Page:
$lookup = new nsqphp\Lookup\Nsqlookupd;
$nsq = new nsqphp\nsqphp($lookup);
$nsq->subscribe('mytopic', 'somechannel', function($msg) {
echo $msg->getId() . "\n";


function getJsonResult()
return queryApi()
// Transform API results to an object
function ($jsonResultString) {
return json_decode($jsonResultString);
// Transform API errors to an exception
function ($jsonErrorString) {
$object = json_decode($jsonErrorString);
throw new ApiErrorException($object->errorMessage);

// Here we provide no rejection handler. If the promise returned has been
// rejected, the ApiErrorException will be thrown
// Consume transformed object
function ($jsonResultObject) {
// Do something with $jsonResultObject

The meaning of the promise mode is decoupling. Just the asynchronous callback nesting problem we just mentioned can be solved by promise. The principle is that in each pass of the callback function, you will get a promie object, and this object has a then method, then method can still return a promise object, you can achieve the separation of multiple layers by passing the promise object come out. The specific code needs to study the source code, it is a bit difficult to understand, PHP recommended to read: promise

Asynchronous implementation principle

Asynchronous implementations often have loop listener events. For example, we see $loop->run() above, which is actually an infinite loop. When the event is listened to, the corresponding handler is called. If you are familiar with pcntl, you must know declare(tick=1), in fact, it is also a loop, meaning that every time you execute the tick line code, check if there is any unprocessed signal. Although there will be a blocking loop (in most cases, declare is a special case), but we can listen to multiple events, and can stop the loop during a certain event processing, so that concurrent asynchronous IO access, even more.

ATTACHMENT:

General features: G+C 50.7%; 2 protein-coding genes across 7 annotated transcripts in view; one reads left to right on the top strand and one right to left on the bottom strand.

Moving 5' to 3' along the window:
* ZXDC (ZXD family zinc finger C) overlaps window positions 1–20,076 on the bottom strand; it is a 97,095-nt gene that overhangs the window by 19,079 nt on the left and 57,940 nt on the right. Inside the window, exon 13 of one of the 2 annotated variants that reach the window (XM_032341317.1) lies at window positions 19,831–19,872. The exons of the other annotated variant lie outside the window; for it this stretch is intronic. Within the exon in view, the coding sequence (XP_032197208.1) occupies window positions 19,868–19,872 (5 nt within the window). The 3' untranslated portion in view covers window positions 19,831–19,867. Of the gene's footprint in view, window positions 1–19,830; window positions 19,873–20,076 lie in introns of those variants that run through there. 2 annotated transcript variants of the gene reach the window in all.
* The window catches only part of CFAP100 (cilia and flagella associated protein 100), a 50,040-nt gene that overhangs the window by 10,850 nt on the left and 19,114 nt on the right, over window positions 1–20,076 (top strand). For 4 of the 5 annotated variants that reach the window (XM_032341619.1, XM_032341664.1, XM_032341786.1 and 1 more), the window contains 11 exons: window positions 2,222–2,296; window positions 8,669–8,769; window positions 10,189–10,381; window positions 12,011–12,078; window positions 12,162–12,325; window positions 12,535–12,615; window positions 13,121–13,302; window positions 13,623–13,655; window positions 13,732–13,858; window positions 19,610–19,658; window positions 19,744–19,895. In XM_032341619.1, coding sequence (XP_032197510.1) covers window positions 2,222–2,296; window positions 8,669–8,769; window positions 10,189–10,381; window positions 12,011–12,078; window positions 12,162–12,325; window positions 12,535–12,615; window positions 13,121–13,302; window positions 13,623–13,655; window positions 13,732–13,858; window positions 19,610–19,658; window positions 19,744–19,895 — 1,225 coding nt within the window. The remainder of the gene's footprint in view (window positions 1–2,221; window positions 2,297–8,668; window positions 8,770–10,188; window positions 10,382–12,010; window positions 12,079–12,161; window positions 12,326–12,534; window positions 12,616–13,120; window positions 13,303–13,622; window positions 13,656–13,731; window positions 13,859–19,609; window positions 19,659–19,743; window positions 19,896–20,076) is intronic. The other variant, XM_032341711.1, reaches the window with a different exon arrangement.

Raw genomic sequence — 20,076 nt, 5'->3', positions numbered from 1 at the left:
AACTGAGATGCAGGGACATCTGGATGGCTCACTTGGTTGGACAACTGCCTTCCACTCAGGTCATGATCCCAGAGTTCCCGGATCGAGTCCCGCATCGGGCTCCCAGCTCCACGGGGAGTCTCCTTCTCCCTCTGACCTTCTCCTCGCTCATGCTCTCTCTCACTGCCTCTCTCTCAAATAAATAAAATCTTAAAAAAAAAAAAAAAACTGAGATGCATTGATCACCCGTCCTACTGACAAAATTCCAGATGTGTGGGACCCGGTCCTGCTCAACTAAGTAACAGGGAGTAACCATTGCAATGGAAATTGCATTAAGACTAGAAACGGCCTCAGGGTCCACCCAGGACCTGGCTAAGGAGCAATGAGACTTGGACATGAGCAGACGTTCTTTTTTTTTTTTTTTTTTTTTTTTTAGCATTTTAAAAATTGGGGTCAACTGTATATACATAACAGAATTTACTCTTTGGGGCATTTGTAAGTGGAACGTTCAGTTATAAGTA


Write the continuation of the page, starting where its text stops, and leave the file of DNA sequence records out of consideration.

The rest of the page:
A pseudo code is as follows:

$async = new Async();
$async->on('request', function($requset){

// This is actually the core code for $loop->run()
$async->hasRequest() ? $async->callRequestCallback() : null;

The whole article is actually not detailed enough. At best, it is an introductory article, which is a summary of my asynchronous programming. Learning asynchronous programming is not as simple as learning a language or design pattern. It requires us to change the traditional way of programming. Asynchronous IO is also slightly higher for learners. First you must be familiar with synchronous IO operations, or even you need to understand some protocol parsing.

I hope the above content will help some beginners. If there is something wrong in the text, I still hope to correct it.